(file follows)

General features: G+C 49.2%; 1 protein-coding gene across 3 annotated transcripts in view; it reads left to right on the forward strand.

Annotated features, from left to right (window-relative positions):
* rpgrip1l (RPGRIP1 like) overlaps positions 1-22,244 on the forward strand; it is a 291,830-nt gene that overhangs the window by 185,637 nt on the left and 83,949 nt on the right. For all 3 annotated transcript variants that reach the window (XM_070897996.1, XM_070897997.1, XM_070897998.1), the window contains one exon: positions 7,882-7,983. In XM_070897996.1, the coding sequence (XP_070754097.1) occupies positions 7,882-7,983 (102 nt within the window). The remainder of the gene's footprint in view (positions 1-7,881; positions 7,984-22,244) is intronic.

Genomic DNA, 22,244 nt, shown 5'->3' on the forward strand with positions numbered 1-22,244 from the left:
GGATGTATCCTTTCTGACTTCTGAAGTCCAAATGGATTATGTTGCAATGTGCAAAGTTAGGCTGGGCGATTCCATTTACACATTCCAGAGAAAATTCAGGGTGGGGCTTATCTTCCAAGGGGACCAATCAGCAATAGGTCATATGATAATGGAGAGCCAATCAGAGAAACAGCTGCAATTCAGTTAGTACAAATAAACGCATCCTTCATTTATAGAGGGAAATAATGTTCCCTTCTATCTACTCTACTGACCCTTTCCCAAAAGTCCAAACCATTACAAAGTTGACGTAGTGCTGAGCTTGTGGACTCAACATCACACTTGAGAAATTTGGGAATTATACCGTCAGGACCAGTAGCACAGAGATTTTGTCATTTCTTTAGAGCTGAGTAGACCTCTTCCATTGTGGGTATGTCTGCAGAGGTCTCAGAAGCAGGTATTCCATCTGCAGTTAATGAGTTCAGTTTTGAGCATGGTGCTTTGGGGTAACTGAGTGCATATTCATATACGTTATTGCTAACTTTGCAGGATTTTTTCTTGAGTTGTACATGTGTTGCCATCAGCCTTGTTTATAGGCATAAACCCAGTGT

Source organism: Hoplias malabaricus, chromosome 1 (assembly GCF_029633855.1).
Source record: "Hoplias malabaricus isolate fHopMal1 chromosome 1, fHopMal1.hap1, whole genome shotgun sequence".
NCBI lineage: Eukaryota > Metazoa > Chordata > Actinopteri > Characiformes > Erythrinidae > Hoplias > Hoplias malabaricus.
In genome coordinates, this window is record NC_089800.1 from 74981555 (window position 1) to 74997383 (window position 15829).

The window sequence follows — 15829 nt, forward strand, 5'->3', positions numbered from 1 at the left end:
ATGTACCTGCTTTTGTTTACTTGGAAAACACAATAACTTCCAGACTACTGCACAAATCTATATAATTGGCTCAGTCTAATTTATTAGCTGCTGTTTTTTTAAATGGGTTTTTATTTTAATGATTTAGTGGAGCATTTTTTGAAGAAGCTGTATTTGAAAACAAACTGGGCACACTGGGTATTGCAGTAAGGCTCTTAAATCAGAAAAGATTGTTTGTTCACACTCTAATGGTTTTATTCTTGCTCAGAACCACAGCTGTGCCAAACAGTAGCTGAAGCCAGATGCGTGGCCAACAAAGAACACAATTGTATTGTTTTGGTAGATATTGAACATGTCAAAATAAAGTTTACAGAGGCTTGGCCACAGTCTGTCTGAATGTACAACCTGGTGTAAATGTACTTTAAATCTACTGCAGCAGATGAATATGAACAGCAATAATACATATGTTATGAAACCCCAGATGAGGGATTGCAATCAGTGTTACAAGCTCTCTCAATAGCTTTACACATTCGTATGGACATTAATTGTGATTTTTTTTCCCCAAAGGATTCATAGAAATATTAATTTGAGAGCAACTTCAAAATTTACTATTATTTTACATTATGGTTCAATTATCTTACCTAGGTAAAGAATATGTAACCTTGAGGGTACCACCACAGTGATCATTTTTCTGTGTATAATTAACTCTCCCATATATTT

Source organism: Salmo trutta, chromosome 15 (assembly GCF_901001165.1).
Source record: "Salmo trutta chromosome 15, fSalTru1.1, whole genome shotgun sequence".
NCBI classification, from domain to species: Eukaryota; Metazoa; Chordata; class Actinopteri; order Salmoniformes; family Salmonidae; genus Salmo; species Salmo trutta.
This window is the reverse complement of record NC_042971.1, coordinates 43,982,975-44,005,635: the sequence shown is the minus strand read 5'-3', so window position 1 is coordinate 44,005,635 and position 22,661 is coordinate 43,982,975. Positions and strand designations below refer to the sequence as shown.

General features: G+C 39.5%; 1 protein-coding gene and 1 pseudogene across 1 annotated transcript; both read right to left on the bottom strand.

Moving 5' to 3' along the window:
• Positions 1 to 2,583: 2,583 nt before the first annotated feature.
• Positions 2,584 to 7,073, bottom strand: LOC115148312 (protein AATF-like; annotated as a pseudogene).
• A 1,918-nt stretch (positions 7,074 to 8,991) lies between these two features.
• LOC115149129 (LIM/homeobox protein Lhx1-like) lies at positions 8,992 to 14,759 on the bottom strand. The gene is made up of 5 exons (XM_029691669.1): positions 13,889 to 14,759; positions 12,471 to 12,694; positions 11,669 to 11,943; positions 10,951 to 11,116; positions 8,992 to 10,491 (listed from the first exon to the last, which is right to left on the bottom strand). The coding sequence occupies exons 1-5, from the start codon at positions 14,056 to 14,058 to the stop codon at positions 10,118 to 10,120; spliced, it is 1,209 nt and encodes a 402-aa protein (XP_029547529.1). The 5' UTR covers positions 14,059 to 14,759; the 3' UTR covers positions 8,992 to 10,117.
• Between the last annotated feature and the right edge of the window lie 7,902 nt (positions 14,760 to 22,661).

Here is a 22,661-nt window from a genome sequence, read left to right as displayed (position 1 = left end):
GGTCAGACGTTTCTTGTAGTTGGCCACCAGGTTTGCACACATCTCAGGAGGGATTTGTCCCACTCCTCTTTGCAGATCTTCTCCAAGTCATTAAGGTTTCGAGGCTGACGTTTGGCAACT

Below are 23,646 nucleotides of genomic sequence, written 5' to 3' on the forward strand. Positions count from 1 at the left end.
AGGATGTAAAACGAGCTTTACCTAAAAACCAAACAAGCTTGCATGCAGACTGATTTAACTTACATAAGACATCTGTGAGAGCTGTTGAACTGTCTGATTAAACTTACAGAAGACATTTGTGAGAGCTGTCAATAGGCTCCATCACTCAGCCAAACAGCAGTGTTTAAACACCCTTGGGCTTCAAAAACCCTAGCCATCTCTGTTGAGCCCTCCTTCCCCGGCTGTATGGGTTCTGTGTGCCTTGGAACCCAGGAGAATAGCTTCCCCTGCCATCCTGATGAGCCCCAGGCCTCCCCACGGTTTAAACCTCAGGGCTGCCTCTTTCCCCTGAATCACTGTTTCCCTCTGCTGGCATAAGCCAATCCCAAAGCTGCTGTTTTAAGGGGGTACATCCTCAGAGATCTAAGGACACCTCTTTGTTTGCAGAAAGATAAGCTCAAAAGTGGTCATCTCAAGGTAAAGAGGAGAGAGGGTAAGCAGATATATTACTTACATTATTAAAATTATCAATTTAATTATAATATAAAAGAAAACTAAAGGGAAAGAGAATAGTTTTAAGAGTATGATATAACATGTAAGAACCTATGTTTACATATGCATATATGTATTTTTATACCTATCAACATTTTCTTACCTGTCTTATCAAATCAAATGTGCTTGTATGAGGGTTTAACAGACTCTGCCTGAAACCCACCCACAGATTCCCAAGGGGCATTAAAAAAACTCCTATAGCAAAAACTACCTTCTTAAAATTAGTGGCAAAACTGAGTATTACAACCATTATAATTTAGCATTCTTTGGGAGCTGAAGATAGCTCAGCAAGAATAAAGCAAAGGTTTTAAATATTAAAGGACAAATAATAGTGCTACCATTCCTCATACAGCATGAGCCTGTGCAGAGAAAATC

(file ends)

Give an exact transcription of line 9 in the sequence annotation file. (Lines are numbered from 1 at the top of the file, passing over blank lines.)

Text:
In genome coordinates, this window is record NC_089800.1 from 74981555 (window position 1) to 74997383 (window position 15829).